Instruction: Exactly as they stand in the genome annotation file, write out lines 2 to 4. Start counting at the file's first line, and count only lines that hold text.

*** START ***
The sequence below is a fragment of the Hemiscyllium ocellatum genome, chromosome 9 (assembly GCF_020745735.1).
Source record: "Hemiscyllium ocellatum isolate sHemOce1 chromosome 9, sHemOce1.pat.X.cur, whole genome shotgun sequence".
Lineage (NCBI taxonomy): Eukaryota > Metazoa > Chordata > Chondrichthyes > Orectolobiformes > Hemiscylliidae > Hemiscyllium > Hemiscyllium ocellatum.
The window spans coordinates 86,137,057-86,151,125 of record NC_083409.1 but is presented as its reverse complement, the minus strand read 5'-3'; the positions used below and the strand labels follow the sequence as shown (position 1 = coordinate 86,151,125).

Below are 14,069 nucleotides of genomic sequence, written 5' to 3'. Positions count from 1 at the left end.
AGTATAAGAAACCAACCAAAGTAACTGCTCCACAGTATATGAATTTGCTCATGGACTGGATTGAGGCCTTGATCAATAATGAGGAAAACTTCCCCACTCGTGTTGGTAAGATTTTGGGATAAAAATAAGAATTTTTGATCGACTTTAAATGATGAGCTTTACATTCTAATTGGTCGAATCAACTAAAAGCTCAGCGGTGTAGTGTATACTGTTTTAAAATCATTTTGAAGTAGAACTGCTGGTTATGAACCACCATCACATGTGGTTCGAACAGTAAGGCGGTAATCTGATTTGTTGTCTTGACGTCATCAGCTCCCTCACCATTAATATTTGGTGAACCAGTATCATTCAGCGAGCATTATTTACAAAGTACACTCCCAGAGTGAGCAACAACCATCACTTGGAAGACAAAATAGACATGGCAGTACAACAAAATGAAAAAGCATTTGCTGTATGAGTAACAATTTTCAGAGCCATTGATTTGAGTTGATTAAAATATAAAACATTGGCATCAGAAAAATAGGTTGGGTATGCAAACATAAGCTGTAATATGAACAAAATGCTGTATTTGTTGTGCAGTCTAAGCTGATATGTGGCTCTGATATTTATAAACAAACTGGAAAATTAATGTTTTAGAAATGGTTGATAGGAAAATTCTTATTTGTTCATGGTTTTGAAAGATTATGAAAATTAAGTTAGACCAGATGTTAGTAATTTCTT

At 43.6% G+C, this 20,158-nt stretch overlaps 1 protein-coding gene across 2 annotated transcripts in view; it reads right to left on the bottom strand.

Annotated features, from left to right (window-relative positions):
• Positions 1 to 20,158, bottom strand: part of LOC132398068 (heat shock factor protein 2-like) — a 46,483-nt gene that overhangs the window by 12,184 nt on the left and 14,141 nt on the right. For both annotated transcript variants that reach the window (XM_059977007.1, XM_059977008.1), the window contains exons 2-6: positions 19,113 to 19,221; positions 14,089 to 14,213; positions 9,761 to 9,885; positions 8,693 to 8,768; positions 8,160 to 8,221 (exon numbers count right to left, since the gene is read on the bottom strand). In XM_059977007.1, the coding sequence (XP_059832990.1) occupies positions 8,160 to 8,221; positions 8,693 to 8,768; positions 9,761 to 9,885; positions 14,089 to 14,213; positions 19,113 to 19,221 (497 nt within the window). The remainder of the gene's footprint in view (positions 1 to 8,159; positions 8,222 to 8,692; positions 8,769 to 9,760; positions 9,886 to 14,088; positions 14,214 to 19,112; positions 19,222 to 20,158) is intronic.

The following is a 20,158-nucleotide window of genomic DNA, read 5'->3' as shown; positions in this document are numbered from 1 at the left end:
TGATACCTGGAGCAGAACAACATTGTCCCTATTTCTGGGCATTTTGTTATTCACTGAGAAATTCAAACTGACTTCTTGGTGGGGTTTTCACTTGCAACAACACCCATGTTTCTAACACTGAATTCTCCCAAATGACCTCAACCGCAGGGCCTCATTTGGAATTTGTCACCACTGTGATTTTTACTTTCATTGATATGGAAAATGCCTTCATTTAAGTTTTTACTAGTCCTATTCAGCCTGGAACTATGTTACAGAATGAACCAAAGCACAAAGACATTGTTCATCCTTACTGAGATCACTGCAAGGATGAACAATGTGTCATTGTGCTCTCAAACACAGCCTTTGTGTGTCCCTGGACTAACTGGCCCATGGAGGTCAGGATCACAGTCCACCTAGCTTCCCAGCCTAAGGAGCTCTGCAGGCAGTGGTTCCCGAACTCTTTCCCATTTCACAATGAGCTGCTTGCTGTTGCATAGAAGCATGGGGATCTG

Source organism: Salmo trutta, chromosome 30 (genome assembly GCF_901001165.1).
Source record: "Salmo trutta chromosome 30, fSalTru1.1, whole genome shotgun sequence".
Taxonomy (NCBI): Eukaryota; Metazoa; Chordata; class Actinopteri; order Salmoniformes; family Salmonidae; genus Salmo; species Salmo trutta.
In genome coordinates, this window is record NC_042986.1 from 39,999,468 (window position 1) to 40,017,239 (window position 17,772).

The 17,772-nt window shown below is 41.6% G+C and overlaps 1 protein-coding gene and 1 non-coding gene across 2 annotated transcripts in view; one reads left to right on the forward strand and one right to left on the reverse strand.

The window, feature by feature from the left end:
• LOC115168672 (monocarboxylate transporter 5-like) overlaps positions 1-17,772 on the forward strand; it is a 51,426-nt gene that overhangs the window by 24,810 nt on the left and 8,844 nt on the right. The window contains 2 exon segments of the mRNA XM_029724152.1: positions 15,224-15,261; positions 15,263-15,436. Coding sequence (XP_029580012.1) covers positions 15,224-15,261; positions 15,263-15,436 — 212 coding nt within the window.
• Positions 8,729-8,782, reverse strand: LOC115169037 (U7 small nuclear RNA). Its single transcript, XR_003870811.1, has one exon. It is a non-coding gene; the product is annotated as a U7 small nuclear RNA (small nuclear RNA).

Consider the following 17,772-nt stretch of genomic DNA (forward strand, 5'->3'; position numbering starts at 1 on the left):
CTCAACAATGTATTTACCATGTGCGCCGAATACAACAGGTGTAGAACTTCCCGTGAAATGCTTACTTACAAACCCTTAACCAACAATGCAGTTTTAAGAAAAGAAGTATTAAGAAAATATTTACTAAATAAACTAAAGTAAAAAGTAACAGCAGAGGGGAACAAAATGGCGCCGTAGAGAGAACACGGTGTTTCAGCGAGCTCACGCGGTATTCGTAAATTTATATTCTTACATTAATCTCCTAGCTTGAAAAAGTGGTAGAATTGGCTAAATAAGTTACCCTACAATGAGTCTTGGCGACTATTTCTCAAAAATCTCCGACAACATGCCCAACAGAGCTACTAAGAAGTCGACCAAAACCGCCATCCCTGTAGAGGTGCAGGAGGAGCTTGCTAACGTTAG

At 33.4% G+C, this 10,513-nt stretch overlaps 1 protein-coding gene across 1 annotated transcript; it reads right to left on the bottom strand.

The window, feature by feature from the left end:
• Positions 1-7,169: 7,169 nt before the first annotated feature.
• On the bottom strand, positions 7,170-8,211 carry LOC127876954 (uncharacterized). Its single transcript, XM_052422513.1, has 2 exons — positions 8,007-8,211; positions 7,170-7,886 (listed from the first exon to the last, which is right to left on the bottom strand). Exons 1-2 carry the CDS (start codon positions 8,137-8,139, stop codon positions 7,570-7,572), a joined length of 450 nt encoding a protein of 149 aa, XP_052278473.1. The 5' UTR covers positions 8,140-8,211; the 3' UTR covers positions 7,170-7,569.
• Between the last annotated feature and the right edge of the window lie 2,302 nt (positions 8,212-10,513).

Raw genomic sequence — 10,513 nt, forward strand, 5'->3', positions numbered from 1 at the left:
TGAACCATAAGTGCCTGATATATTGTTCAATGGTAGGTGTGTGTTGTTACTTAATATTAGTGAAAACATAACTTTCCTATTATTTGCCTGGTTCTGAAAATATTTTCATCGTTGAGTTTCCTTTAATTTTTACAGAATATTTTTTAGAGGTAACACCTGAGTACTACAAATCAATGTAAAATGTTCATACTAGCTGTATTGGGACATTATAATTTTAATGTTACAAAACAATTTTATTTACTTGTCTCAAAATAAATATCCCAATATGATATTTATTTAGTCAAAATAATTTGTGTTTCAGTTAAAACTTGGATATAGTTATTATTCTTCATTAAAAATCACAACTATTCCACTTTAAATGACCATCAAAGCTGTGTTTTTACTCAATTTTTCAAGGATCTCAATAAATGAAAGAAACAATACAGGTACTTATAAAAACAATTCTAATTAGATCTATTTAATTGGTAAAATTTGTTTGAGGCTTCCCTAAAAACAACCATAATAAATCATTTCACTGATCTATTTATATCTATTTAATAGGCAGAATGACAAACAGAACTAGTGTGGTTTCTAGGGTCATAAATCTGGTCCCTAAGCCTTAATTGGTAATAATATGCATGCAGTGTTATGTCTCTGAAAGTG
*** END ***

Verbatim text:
Source record: "Hemiscyllium ocellatum isolate sHemOce1 chromosome 9, sHemOce1.pat.X.cur, whole genome shotgun sequence".
Lineage (NCBI taxonomy): Eukaryota > Metazoa > Chordata > Chondrichthyes > Orectolobiformes > Hemiscylliidae > Hemiscyllium > Hemiscyllium ocellatum.
The window spans coordinates 86,137,057-86,151,125 of record NC_083409.1 but is presented as its reverse complement, the minus strand read 5'-3'; the positions used below and the strand labels follow the sequence as shown (position 1 = coordinate 86,151,125).